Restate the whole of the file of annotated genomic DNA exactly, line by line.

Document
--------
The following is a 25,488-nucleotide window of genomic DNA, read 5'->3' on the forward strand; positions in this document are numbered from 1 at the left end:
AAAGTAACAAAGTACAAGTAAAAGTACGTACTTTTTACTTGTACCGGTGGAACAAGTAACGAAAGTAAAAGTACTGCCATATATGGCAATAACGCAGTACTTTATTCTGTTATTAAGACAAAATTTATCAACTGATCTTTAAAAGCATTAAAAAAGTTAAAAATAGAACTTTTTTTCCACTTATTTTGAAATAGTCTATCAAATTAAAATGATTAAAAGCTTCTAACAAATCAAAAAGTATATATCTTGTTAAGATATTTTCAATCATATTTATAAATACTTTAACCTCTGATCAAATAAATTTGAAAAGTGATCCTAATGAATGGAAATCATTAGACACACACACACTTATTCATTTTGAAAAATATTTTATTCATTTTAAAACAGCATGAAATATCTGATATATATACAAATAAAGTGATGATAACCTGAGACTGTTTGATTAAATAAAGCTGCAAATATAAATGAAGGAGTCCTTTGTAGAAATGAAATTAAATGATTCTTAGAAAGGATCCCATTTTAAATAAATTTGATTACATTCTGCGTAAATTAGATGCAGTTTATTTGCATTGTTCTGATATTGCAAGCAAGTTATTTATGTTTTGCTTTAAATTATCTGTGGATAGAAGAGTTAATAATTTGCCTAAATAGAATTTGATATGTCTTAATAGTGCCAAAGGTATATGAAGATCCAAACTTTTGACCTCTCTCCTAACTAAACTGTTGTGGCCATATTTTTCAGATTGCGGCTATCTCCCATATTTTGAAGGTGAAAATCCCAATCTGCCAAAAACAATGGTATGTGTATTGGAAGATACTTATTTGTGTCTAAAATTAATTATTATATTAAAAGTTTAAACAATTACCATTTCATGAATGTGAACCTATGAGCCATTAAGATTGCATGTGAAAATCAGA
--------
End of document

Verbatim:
The following is a 25,488-nucleotide window of genomic DNA, read 5'->3' on the forward strand; positions in this document are numbered from 1 at the left end:
AAAGTAACAAAGTACAAGTAAAAGTACGTACTTTTTACTTGTACCGGTGGAACAAGTAACGAAAGTAAAAGTACTGCCATATATGGCAATAACGCAGTACTTTATTCTGTTATTAAGACAAAATTTATCAACTGATCTTTAAAAGCATTAAAAAAGTTAAAAATAGAACTTTTTTTCCACTTATTTTGAAATAGTCTATCAAATTAAAATGATTAAAAGCTTCTAACAAATCAAAAAGTATATATCTTGTTAAGATATTTTCAATCATATTTATAAATACTTTAACCTCTGATCAAATAAATTTGAAAAGTGATCCTAATGAATGGAAATCATTAGACACACACACACTTATTCATTTTGAAAAATATTTTATTCATTTTAAAACAGCATGAAATATCTGATATATATACAAATAAAGTGATGATAACCTGAGACTGTTTGATTAAATAAAGCTGCAAATATAAATGAAGGAGTCCTTTGTAGAAATGAAATTAAATGATTCTTAGAAAGGATCCCATTTTAAATAAATTTGATTACATTCTGCGTAAATTAGATGCAGTTTATTTGCATTGTTCTGATATTGCAAGCAAGTTATTTATGTTTTGCTTTAAATTATCTGTGGATAGAAGAGTTAATAATTTGCCTAAATAGAATTTGATATGTCTTAATAGTGCCAAAGGTATATGAAGATCCAAACTTTTGACCTCTCTCCTAACTAAACTGTTGTGGCCATATTTTTCAGATTGCGGCTATCTCCCATATTTTGAAGGTGAAAATCCCAATCTGCCAAAAACAATGGTATGTGTATTGGAAGATACTTATTTGTGTCTAAAATTAATTATTATATTAAAAGTTTAAACAATTACCATTTCATGAATGTGAACCTATGAGCCATTAAGATTGCATGTGAAAATCAGA